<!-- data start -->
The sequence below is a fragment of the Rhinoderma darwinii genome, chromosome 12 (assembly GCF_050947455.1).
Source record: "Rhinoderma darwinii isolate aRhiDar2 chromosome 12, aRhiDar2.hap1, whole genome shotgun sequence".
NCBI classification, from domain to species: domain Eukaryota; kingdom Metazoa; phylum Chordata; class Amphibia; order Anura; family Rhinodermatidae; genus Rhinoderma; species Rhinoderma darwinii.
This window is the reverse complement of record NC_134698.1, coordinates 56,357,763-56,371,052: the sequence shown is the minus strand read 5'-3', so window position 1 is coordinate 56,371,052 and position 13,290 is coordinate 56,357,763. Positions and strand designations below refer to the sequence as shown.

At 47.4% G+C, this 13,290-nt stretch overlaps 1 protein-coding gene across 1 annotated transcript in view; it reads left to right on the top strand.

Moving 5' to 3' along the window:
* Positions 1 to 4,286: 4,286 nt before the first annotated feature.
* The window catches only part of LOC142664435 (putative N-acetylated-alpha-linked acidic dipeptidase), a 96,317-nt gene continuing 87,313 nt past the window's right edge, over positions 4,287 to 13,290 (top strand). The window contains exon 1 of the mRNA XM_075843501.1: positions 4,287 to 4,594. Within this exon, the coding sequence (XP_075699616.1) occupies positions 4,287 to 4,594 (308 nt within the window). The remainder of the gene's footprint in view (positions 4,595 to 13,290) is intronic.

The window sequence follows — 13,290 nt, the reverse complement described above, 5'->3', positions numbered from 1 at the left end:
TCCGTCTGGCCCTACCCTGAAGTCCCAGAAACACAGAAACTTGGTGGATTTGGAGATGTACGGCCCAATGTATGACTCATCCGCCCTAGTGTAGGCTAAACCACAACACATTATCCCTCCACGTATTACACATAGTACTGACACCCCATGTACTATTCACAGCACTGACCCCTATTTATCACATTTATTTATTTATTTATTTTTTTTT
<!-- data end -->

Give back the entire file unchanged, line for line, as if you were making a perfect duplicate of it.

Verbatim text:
The sequence below is a fragment of the Rhinoderma darwinii genome, chromosome 12 (assembly GCF_050947455.1).
Source record: "Rhinoderma darwinii isolate aRhiDar2 chromosome 12, aRhiDar2.hap1, whole genome shotgun sequence".
NCBI classification, from domain to species: domain Eukaryota; kingdom Metazoa; phylum Chordata; class Amphibia; order Anura; family Rhinodermatidae; genus Rhinoderma; species Rhinoderma darwinii.
This window is the reverse complement of record NC_134698.1, coordinates 56,357,763-56,371,052: the sequence shown is the minus strand read 5'-3', so window position 1 is coordinate 56,371,052 and position 13,290 is coordinate 56,357,763. Positions and strand designations below refer to the sequence as shown.

At 47.4% G+C, this 13,290-nt stretch overlaps 1 protein-coding gene across 1 annotated transcript in view; it reads left to right on the top strand.

Moving 5' to 3' along the window:
* Positions 1 to 4,286: 4,286 nt before the first annotated feature.
* The window catches only part of LOC142664435 (putative N-acetylated-alpha-linked acidic dipeptidase), a 96,317-nt gene continuing 87,313 nt past the window's right edge, over positions 4,287 to 13,290 (top strand). The window contains exon 1 of the mRNA XM_075843501.1: positions 4,287 to 4,594. Within this exon, the coding sequence (XP_075699616.1) occupies positions 4,287 to 4,594 (308 nt within the window). The remainder of the gene's footprint in view (positions 4,595 to 13,290) is intronic.

The window sequence follows — 13,290 nt, the reverse complement described above, 5'->3', positions numbered from 1 at the left end:
TCCGTCTGGCCCTACCCTGAAGTCCCAGAAACACAGAAACTTGGTGGATTTGGAGATGTACGGCCCAATGTATGACTCATCCGCCCTAGTGTAGGCTAAACCACAACACATTATCCCTCCACGTATTACACATAGTACTGACACCCCATGTACTATTCACAGCACTGACCCCTATTTATCACATTTATTTATTTATTTATTTTTTTTT